What developments do you expect for 2021 as the pandemic continues to affect the world? What further measures will BAT take to support its farmers and suppliers?

With the U.N. Climate Change Conference and the U.N. Biodiversity Conference both set to take place this year, the “E” in ESG will continue to be a prominent feature on business agendas. But this does not mean human rights will be taking a back seat. There will be a keen focus on human rights and the impact of the pandemic on progress in this area. In addition to the normal economic challenges facing rural communities, there are fears that Covid-19 could increase poverty, and this could lead to more incidents of child labor. We believe this is a very real risk and are calling on everyone involved in global agriculture supply chains to look at child and forced labor solutions differently.

For our part, we will continue our well-established support for our contracted farmers and suppliers across the world, focusing on strong policies, extensive due-diligence and effective remediation to create shared value for all. We continuously work to improve and strengthen our approach, including examining new ways to train our field technicians to help them identify child labor risks and spot early warning signs, how we can better address root causes and how we can help improve farmer livelihoods. 

While you have made significant progress in the tobacco supply chain as far as HR are concerned, your New Categories portfolio presents challenges different from those in the leaf supply chain. What are these challenges, and how are you addressing human rights?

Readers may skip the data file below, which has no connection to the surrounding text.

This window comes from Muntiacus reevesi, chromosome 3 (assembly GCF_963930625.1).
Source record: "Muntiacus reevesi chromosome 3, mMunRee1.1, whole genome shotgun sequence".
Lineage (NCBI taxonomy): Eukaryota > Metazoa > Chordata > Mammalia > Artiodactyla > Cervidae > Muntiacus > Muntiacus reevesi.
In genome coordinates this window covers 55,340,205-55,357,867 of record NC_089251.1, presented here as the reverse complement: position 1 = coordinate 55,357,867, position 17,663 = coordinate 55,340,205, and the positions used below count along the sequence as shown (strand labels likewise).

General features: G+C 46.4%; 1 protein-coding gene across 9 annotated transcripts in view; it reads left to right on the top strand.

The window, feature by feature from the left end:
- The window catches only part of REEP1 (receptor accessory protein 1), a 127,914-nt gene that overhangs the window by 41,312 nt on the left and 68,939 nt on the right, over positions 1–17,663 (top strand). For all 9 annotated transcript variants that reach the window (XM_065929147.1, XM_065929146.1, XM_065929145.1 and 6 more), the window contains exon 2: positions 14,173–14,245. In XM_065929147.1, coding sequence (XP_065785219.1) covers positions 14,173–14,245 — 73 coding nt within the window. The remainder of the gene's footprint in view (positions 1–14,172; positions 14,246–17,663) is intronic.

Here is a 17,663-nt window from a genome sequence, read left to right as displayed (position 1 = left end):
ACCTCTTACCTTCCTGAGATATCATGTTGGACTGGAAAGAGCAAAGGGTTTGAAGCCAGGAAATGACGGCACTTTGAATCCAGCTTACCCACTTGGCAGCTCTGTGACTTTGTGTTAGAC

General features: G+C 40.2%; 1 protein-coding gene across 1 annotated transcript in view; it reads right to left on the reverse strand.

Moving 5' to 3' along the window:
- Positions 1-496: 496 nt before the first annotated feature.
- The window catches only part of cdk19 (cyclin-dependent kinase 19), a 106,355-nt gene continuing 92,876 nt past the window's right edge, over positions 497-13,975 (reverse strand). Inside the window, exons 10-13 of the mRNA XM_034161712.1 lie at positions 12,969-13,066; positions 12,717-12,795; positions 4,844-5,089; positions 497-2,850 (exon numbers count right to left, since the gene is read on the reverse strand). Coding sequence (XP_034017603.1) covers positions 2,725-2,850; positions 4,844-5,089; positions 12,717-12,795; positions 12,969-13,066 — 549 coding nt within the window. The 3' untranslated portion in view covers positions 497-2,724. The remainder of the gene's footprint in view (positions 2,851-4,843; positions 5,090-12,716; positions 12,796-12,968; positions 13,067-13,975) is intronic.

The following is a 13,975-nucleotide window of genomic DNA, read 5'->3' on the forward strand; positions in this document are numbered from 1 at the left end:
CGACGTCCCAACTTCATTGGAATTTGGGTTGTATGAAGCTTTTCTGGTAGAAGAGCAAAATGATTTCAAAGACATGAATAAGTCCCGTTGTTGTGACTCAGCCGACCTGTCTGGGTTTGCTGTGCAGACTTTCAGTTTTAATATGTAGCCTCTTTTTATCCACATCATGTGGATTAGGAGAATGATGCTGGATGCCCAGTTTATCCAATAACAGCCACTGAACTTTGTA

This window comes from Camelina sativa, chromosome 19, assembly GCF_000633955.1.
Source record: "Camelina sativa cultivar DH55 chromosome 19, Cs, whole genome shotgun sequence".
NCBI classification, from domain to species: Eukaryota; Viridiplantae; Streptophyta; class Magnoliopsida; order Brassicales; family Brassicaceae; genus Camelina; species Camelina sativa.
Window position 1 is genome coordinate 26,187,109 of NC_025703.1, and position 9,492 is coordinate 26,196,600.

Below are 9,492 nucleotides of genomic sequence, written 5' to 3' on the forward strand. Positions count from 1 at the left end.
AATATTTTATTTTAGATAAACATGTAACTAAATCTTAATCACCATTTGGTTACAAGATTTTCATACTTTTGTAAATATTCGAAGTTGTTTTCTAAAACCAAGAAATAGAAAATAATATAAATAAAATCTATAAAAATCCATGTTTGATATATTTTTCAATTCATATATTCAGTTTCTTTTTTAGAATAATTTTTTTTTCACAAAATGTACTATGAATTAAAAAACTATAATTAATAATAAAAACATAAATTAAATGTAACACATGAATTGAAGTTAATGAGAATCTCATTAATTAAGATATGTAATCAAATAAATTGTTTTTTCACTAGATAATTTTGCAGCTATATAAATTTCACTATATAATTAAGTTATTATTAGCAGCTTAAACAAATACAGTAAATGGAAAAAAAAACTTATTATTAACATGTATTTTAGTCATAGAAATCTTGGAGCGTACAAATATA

Our supply chain for our New Category business can have many layers of suppliers between the raw materials and the final product. This complexity can increase risks for both the security of supply and human rights. We are focused on mapping our supply chain and building relationships with critical lower-tier suppliers. All our tier 1 New Category suppliers are subject to our supply chain due diligence program, including human rights risk assessments and independent audits of workplace conditions. Since 2018, this has included tier 2 suppliers too. Suppliers are prioritized for audits based on the level of risk identified, against independent human rights indices developed by Verisk Maplecroft. We conduct an annual risk assessment on 100 percent of our existing materials suppliers. In addition, before we start working with a new product materials supplier, it must undergo an independent audit performed by our partner, Intertek.

We also need to monitor closely for conflict minerals in our electronic supply chain. The main challenge here is that the mines are often many layers away from BAT, meaning that we do not have control over their activities. However, we are committed to responsible mineral sourcing as outlined in our Supplier Code of Conduct. In 2019, we implemented new due diligence procedures, aligned to the OECD’s internationally recognized guidelines for responsible mineral supply chains. Last year, we published our first Conflict Minerals Report.

In our first year of monitoring for conflict minerals, we were pleased by the strong level of engagement from our suppliers, with a 100 percent response to our due diligence enquiries. The suppliers were at varying levels of maturity in implementing their own conflict minerals due diligence. We are working with all the suppliers concerned to help them address these gaps and support them in building capacity and strengthening due diligence measures.